# How to convert binary string to int in C++?

In programming, converting a binary string to an integer is a very common task. Binary is a base-2 number system, which means that it has only two digits, 0 and 1. In C++, you can easily convert a binary string to an integer using the built-in "stoi" function. This function takes a string as input and converts it to an integer.

In this blog post, we will explain how to convert a binary string to an integer in C++. We will provide a detailed explanation of the code, syntax, and example of how to do this. We will also include the output of the code, so you can see what the results should look like.

Code:

Here is the code to convert a binary string to an integer in C++:

``````#include <iostream>
#include <string>
#include <cmath>

using namespace std;

int binaryToDecimal(string binary)
{
int decimal = 0;
int power = 0;
for (int i = binary.size() - 1; i>= 0; i--)
{
if (binary[i] == '1')
{
decimal += pow(2, power);
}
power++;
}
return decimal;
}

int main()
{
string binary = "1101";
int decimal = binaryToDecimal(binary);
cout<< "Binary: " << binary <<endl;
cout<< "Decimal: " << decimal <<endl;
return 0;
}
``````

Output:

When you run this code, you should see the following output:

``````Binary: 1101
Decimal: 13
``````

Explanation:

Now let's break down the code and explain how it works.

First, we include the necessary headers for this program: iostream, string, and cmath. These headers will allow us to work with strings and do math calculations.

Next, we define the function "binaryToDecimal". This function takes a binary string as input and returns the decimal equivalent. We start by initializing two variables: "decimal" and "power". The "decimal" will hold the decimal equivalent of the binary string, and "power" will be used to calculate the decimal value of each digit in the binary string.

We then loop through the binary string in reverse order using a "for" loop. It allows us to start with the least significant bit (rightmost bit) and work our way to the most significant bit (leftmost bit). For each digit in the binary string, we check if it is a 1. If it is, we add 2^power to the decimal value. If it is a 0, we don't add anything. After that, we increment the "power" variable so that the next digit in the binary string is multiplied by the correct power of 2. Finally, we return the decimal value of the binary string.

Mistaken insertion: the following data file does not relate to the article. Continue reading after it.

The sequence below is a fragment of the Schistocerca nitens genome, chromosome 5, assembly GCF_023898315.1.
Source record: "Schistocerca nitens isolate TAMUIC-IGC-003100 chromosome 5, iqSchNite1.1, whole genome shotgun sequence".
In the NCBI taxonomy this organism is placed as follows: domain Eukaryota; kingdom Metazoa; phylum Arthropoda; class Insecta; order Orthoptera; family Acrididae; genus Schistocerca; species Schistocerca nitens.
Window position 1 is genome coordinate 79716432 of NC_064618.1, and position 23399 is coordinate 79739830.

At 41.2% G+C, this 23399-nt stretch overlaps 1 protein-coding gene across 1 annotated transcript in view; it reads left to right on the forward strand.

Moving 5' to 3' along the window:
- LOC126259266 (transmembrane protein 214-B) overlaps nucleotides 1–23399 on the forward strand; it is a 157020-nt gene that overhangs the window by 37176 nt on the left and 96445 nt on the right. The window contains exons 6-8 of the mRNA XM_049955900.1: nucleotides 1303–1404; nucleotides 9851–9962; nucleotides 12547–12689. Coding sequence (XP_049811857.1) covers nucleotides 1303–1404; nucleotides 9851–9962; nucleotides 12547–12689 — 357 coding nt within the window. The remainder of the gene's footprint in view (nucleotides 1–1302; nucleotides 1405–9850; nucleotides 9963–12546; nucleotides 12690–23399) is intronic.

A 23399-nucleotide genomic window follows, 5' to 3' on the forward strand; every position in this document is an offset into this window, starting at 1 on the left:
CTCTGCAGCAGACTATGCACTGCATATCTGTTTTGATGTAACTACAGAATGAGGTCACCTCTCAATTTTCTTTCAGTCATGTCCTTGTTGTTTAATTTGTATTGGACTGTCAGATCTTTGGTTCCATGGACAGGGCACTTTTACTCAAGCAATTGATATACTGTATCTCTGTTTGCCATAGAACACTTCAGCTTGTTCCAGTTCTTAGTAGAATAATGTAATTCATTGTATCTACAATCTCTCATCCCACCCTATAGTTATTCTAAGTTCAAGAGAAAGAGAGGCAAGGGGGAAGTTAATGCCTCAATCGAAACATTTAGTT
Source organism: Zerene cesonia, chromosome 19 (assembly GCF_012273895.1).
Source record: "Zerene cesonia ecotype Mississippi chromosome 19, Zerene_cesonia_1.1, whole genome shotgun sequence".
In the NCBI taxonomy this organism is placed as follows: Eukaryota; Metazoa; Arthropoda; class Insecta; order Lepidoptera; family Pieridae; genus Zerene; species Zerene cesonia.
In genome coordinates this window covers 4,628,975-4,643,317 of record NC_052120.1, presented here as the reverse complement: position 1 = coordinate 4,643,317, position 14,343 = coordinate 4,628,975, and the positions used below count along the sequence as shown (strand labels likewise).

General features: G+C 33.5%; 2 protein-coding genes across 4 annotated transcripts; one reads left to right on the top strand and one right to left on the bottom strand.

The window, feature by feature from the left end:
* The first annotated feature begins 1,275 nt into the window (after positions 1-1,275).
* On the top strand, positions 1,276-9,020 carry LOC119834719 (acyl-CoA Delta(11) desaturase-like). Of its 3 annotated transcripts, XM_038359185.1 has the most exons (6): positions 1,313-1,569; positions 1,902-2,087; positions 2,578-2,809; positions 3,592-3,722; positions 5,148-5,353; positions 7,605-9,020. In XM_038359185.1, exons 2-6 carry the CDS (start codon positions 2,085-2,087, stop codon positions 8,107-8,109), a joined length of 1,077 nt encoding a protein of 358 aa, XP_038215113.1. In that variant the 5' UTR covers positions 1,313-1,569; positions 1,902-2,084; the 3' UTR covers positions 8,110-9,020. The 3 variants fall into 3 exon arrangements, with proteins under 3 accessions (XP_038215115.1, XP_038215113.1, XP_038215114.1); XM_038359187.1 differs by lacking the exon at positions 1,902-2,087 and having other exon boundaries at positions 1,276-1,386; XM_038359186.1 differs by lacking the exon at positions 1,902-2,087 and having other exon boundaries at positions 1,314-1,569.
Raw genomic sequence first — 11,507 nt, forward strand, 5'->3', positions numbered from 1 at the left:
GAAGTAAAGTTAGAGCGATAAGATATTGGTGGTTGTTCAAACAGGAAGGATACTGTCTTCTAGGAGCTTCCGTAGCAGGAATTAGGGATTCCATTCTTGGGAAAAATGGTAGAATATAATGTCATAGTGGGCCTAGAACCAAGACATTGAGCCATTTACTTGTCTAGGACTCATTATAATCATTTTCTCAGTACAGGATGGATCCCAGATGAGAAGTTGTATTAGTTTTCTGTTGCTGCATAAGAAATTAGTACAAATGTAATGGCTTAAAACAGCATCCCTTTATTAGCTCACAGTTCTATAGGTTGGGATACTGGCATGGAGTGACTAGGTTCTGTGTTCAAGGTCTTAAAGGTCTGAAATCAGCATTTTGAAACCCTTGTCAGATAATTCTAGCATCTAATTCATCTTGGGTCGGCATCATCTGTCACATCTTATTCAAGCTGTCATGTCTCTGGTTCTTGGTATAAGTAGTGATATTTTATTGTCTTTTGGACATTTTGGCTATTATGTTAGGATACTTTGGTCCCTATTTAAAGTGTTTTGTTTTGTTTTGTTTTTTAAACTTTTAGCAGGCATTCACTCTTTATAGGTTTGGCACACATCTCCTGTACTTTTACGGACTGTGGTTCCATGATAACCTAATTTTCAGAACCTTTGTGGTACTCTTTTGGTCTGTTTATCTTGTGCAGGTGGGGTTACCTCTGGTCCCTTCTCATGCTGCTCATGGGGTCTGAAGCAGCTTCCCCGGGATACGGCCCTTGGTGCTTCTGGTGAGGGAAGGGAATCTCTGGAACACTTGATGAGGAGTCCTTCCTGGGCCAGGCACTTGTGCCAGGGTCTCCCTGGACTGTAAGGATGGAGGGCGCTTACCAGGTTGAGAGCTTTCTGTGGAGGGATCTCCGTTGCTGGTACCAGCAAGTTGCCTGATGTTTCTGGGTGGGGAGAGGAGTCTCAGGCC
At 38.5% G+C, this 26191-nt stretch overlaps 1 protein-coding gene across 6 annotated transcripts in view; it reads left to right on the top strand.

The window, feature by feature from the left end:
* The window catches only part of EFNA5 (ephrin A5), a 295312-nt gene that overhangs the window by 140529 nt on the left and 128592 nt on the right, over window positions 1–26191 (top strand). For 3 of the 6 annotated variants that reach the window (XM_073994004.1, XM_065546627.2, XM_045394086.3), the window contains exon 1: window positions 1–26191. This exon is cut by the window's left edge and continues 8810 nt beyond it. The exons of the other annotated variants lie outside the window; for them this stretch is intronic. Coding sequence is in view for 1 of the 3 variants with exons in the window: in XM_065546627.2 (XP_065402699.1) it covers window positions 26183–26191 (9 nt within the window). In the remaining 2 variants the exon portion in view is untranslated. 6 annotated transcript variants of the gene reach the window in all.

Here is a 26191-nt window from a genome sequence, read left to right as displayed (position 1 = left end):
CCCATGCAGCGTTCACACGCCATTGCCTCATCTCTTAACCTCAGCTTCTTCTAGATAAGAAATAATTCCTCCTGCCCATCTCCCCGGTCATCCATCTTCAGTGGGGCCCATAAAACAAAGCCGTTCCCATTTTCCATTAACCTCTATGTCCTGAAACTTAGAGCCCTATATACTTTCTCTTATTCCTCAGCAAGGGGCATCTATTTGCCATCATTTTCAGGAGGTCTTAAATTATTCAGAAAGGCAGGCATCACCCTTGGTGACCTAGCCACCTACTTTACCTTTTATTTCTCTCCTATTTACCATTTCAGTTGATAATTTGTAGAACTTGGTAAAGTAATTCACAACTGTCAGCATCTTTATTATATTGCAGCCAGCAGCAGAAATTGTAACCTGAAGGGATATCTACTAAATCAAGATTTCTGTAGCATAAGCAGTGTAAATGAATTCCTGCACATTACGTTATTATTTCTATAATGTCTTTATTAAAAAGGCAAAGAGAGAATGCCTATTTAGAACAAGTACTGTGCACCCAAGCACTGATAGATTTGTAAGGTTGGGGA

In the "main" function, we define a binary string "1101", and then we call the "binaryToDecimal" function and store the result in the "decimal" variable. After that, we print out the binary string and the decimal equivalent using the "cout" function.

There are many applications for converting a binary string to an integer in programming. For example, in computer networking, data is often transmitted in binary format. When this data is received, it needs to be converted to an integer so that it can be processed and used by the application.

Another application for binary to integer conversion is in encryption and cryptography. Encryption algorithms often use binary data to represent characters and other data types. By converting the binary data to an integer, the encryption algorithm can perform mathematical operations on the data to encode and decode messages.

In addition to the code we provided, there are other ways to convert a binary string to an integer in C++. One option is to use the "bitset" class, which is included in the "bitset" header. The "bitset" class provides a convenient way to work with binary data and can be used to convert a binary string to an integer.

## Conclusion:

Converting a binary string to an integer in C++ is a relatively simple task. By using the "stoi" function and the built-in "pow" function, we can easily convert a binary string to an integer. It can be very useful in a variety of programming applications. In this blog post, we provided a detailed explanation of the code, syntax, and example of how to do this. We hope that this post has been helpful to you and that you can use this code in your own programming projects.